Nikon AF-S 10-24mm f/3.5-4.5G ED DX
Review Date : Thu, 24 Sep 2009
Author : Jon Tarrant
- Sample Photos: See sample image gallery
Nikon’s new 10-24mm zoom is mightily similar to the previous 12-24mm version. What Digital Camera reviews the Nikkor AF-S 10-24mm f/3.5-4.5G ED DX lens...
|Pros:||Alternative option for Nikon users|
|Cons:||Slightly too costly|
The Nikon Nikkor AF-S 10-24mm f/3.5-4.5G ED DX shows little externally difference from the previous 12-24mm version, both being the same size and carrying the same headline specifications; AF-S, IF, DX, with aspherical profiles and ED glass.
The zoom ranges are a little different, of course, and so are the aperture specifications: the existing 12-24mm lens has a fixed f/4 maximum aperture whereas the new addition has an f/3.5-4.5 variable aperture. Another difference is the visible extension and contraction of the barrel length when the new Nikkor 10-24mm lens is zoomed versus fully internal movements for the existing 12-24mm lens.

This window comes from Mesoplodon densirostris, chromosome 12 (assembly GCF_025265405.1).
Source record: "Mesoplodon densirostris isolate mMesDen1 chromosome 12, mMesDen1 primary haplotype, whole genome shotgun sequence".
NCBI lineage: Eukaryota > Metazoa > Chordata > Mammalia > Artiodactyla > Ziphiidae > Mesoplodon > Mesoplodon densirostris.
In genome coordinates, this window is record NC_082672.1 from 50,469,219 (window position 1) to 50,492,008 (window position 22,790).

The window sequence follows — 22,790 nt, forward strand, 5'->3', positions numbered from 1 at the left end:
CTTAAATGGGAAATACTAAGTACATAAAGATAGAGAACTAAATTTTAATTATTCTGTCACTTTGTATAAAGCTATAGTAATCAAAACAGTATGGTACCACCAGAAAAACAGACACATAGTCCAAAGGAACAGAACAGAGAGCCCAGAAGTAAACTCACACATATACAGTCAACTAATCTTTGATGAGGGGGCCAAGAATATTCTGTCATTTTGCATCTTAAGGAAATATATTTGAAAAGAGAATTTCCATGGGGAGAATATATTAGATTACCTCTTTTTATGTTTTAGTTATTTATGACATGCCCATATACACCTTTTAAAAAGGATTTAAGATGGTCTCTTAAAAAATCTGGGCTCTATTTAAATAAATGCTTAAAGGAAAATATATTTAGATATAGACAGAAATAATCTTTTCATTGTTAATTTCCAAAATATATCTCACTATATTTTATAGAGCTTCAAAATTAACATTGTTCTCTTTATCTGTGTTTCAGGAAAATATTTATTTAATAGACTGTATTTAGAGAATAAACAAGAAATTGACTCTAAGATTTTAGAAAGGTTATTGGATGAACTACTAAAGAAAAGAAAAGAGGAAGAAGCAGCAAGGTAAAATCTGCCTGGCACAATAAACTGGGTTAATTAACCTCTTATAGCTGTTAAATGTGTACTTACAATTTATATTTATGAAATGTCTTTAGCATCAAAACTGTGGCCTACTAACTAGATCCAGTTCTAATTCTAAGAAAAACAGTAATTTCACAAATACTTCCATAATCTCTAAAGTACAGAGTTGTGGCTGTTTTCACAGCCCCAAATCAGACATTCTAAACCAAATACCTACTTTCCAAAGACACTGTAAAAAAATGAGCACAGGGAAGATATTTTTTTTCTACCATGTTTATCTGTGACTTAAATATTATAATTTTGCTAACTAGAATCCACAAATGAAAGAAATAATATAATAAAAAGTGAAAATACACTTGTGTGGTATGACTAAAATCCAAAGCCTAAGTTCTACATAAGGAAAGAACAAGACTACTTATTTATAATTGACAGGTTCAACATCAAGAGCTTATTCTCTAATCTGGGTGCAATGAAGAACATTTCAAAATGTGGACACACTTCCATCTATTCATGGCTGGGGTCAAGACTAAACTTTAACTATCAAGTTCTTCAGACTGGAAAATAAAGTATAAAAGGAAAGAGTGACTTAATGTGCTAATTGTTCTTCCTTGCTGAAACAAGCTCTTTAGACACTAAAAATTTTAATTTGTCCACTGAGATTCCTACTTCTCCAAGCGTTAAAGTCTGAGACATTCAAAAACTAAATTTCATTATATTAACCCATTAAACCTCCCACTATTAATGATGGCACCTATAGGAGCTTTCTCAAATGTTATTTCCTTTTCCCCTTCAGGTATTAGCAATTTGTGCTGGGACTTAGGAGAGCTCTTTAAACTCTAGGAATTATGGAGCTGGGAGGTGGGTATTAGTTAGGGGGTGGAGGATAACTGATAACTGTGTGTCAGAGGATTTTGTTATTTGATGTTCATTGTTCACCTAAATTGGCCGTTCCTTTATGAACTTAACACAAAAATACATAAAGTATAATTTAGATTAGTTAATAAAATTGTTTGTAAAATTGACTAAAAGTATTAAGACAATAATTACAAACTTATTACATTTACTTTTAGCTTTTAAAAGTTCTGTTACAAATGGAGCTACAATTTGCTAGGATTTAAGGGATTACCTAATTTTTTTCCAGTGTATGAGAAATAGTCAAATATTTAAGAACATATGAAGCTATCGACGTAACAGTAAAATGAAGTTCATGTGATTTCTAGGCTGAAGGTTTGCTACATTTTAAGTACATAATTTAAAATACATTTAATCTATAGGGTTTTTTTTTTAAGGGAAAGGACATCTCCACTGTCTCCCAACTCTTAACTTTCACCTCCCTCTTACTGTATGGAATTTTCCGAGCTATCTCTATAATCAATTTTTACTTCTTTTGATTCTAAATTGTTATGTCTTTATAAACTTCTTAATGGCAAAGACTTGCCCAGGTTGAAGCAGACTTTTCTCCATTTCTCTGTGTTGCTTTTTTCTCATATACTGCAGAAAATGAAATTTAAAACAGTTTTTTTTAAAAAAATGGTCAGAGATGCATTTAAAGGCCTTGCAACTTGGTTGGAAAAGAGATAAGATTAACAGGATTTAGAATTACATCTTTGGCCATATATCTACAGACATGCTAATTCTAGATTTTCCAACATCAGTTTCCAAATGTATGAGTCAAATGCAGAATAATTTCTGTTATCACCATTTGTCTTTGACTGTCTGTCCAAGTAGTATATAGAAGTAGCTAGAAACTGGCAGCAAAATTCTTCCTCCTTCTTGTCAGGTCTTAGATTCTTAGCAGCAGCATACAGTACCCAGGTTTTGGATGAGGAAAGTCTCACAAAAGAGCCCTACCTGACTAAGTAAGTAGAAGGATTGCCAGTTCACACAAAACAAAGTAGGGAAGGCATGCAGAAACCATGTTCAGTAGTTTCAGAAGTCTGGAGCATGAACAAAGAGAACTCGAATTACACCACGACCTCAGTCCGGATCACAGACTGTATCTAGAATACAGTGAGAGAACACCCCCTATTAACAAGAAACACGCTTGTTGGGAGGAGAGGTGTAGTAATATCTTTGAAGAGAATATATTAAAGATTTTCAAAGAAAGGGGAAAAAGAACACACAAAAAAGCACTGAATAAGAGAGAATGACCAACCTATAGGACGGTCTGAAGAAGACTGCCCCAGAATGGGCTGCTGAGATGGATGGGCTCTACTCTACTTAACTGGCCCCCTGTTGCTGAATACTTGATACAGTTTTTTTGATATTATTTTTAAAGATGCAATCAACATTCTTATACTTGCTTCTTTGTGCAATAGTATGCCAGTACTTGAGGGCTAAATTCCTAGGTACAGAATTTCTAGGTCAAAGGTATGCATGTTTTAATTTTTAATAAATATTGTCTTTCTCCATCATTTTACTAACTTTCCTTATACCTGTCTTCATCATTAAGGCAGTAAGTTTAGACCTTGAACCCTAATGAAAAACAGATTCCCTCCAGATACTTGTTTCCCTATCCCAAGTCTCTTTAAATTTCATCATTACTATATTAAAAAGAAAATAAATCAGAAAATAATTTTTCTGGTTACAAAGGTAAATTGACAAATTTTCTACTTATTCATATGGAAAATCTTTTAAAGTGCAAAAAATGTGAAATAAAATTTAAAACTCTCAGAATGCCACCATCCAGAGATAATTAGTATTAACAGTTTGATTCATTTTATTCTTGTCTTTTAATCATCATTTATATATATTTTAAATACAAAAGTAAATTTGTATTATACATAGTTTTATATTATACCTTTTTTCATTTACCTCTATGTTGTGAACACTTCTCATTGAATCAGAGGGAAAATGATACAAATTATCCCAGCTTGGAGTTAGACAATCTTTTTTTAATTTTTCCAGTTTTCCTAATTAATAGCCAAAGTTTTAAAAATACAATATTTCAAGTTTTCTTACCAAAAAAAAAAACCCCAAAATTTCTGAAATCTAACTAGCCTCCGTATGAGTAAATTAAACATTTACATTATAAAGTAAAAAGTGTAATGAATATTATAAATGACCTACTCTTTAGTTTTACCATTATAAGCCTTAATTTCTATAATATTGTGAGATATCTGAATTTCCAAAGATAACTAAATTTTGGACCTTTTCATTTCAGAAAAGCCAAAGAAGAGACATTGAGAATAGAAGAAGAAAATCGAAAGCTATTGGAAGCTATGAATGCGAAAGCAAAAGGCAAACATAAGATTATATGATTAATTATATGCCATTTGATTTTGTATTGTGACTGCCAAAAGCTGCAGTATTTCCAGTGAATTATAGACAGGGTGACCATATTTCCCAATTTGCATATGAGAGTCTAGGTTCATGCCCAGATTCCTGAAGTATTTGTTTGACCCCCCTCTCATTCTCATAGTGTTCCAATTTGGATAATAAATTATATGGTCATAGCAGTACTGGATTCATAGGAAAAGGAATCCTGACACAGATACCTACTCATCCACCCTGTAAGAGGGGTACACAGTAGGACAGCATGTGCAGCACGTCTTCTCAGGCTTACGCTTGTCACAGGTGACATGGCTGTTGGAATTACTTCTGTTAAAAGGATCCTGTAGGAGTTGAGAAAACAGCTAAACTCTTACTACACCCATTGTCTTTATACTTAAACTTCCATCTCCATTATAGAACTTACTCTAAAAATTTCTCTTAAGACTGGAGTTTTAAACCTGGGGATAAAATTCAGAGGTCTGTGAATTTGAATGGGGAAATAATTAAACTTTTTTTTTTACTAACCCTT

It is therefore evident that the new lens is not simply an extended version of the older zoom but rather it is a completely different design. Further support for this can be seen in the enlarged exit pupil and a smaller area of glass at the front (but the same 77mm filter thread). The new lens is also made in China rather than Japan, which might suggest a slight difference in status - especially given Nikon's own comment that the zoom's image and build quality are ‘almost equivalent' to those of the previous version.
Although the Nikon 10-24mm should not be fitted to a full-frame camera, it has excellent DX-format compatibility and can be used on both high-end bodies such as the D300 and also simpler bodies that lack internal focusing motors, such as the D40 and D60. The only issue to watch out for is vignetting when a camera's pop-up flash is used, but this can be minimised by ensuring that the supplied lens hood is removed.
In terms of technical testing the new lens is very slightly weaker than its fixed-aperture stable-mate, but the differences really are minor. Real-world testing produced similarly comparable results although there was no sign of the occasional softness that was seen when the 12-24mm sample was evaluated.
So where does this leave us: is Nikon's new 10-24mm a better lens than the 12-24mm? Not really, for as previous comments have suggested the new lens simply offers Nikon users a different balance of price, aperture and zoom range.